Now Americans can judge 2 White House candidates

Lawyers for George W Bush and John Kerry have taken weeks to hammer out a 32-page document laying out the ground rules for the upcoming US presidential election debates.

Intense negotiations have been going on until the last moment. But the TV networks that will show the &to=http:// ' target=_blank>debates and the journalists who are set to moderate them are baulking at the rules.

The Commission on Presidential Debates has said that it cannot force the networks to abide by the agreement.

Two of the moderators, Charles Gibson of ABC and Bob Schieffer of CBS, have refused to sign the agreement, reports BBC News.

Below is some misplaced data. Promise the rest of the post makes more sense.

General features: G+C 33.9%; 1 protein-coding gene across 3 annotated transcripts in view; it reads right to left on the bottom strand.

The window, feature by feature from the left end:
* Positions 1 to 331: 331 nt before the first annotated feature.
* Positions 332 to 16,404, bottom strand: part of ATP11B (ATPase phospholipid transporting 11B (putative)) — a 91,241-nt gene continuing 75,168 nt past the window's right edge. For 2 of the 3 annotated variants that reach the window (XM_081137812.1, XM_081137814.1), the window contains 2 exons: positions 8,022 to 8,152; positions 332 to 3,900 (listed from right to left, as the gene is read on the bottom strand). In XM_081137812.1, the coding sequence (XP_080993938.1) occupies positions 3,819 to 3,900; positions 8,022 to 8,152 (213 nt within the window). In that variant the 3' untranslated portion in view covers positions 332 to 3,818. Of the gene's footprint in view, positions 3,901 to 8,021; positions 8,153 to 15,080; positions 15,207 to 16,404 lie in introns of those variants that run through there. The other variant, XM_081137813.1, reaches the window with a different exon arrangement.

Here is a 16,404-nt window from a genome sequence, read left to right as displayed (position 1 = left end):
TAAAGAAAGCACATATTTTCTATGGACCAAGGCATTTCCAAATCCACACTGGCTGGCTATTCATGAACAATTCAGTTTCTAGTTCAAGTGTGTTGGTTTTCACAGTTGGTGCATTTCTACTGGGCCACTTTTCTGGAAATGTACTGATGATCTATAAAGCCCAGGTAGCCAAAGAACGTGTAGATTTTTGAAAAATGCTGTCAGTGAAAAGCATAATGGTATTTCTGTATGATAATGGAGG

Kerry, who has been preparing for the debate at a rural Wisconsin resort, said "the truth" would catch up with Bush during the 90-minute face-to-face encounter at the University of Miami on Thursday night.

But &to=http:// ' target=_blank>Bush campaign manager Ken Mehlman predicted Kerry would have a hard time explaining himself to Americans "given his continual vacillation on issue after issue."

The positioning by both campaigns underlined the high stakes in the nationally televised debate, which will give as many as 50 million Americans their first chance to judge the two &to=http:// ' target=_blank>White House candidates side-by-side on the same stage.

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